Increased placental macrophages and a pro‐inflammatory profile in placentas and maternal serum in infants with a decreased growth rate in the third trimester of pregnancyCitation formats

  • External authors:
  • Megan C. Sharps
  • Helen Bischof
  • Rebecca L. Jones

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Increased placental macrophages and a pro‐inflammatory profile in placentas and maternal serum in infants with a decreased growth rate in the third trimester of pregnancy. / Sharps, Megan C.; Baker, Bernadette C.; Guevara, Tatiana; Bischof, Helen; Jones, Rebecca L.; Greenwood, Susan L.; Heazell, Alexander E. P.

In: American Journal of Reproductive Immunology, Vol. 84, No. 3, e13267, 2020.

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@article{410a0c55b33a4842a4969f9156f05926,
title = "Increased placental macrophages and a pro‐inflammatory profile in placentas and maternal serum in infants with a decreased growth rate in the third trimester of pregnancy",
abstract = "Problem: There is growing evidence for the role of placental inflammation in the pathophysiology of pregnancy complications including fetal growth restriction (FGR). This study aimed to characterize the inflammatory profile in the maternal circulation and the placenta of infants who were growth restricted and those that were small for gestational age (SGA). Method of study: Placental villous tissue and maternal serum were obtained from pregnancies where infants were SGA at birth or who had a decreasing growth rate (≥25 centiles) across the third trimester. Immunohistochemical and histological analyses of placental samples were conducted for macrophage number, alongside vascular and cell turnover analysis. Inflammatory profile was analyzed in maternal and placental compartments via ELISAs and multiplex assays. Results: There were significantly more CD163 + macrophages in placentas of infants with a decreased growth rate compared to controls, but not in SGA infants (median 8.6/ nuclei vs 3.8 and 2.9, P =.008 and P =.003, respectively). Uric acid (P =.0007) and IL-8 (P =.0008) were increased in placentas, and S100A8 (P <.0002) was increased in maternal serum of infants with decreased growth rate. No changes in the maternal serum or placental lysates of SGA infants were observed. Conclusion: The evidence of an altered inflammatory profile in infants with a decreasing growth rate, but not in those that were born SGA, provides further evidence that inflammation plays a role in true FGR. It remains unclear whether the increased placental macrophages occur as a direct result, or as a consequence of the pro-inflammatory environment observed in fetal growth restriction. ",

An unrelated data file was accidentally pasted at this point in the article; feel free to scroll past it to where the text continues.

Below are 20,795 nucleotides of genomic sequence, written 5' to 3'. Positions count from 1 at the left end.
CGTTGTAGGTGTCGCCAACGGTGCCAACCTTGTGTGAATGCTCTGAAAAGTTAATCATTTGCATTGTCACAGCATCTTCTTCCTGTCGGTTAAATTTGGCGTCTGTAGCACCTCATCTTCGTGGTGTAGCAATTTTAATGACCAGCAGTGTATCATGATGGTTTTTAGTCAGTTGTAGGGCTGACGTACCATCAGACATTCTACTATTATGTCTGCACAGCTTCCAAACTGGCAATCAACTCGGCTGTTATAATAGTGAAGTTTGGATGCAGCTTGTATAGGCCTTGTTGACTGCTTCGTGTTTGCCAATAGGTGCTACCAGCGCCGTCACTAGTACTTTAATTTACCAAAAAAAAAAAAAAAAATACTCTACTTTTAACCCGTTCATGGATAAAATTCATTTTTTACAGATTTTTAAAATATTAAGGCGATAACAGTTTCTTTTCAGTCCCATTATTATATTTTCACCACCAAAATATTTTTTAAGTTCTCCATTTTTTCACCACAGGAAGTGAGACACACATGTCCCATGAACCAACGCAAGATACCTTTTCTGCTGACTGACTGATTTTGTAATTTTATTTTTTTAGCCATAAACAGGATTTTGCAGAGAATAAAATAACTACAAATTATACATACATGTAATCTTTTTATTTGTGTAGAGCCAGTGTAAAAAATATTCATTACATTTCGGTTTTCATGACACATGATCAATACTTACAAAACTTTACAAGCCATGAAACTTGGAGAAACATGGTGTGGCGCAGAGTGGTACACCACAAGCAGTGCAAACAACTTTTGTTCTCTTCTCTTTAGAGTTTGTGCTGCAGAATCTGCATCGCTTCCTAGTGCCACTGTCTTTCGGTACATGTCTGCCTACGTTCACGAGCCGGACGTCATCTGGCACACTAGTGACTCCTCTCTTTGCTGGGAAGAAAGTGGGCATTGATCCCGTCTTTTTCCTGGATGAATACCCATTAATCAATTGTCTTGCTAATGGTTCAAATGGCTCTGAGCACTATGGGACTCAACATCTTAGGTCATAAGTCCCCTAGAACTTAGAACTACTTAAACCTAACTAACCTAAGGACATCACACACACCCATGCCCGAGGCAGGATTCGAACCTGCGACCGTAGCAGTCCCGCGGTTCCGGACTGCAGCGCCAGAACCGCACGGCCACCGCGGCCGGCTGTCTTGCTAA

keywords = "fetal growth restriction, inflammation, macrophage, placenta, serum",
author = "Sharps, {Megan C.} and Baker, {Bernadette C.} and Tatiana Guevara and Helen Bischof and Jones, {Rebecca L.} and Greenwood, {Susan L.} and Heazell, {Alexander E. P.}",
note = "Funding Information: This study was supported by the Medical Research Council and Tommy's The Baby Charity. Publisher Copyright: {\textcopyright} 2020 The Authors. American Journal of Reproductive Immunology published by John Wiley & Sons Ltd Copyright: Copyright 2020 Elsevier B.V., All rights reserved.",
year = "2020",
doi = "10.1111/aji.13267",
language = "English",
volume = "84",
journal = "American Journal of Reproductive Immunology",
issn = "1600-0897",
publisher = "John Wiley & Sons Ltd",
number = "3",

}

RIS

TY - JOUR

T1 - Increased placental macrophages and a pro‐inflammatory profile in placentas and maternal serum in infants with a decreased growth rate in the third trimester of pregnancy

AU - Sharps, Megan C.

AU - Baker, Bernadette C.

AU - Guevara, Tatiana

AU - Bischof, Helen

AU - Jones, Rebecca L.

AU - Greenwood, Susan L.

AU - Heazell, Alexander E. P.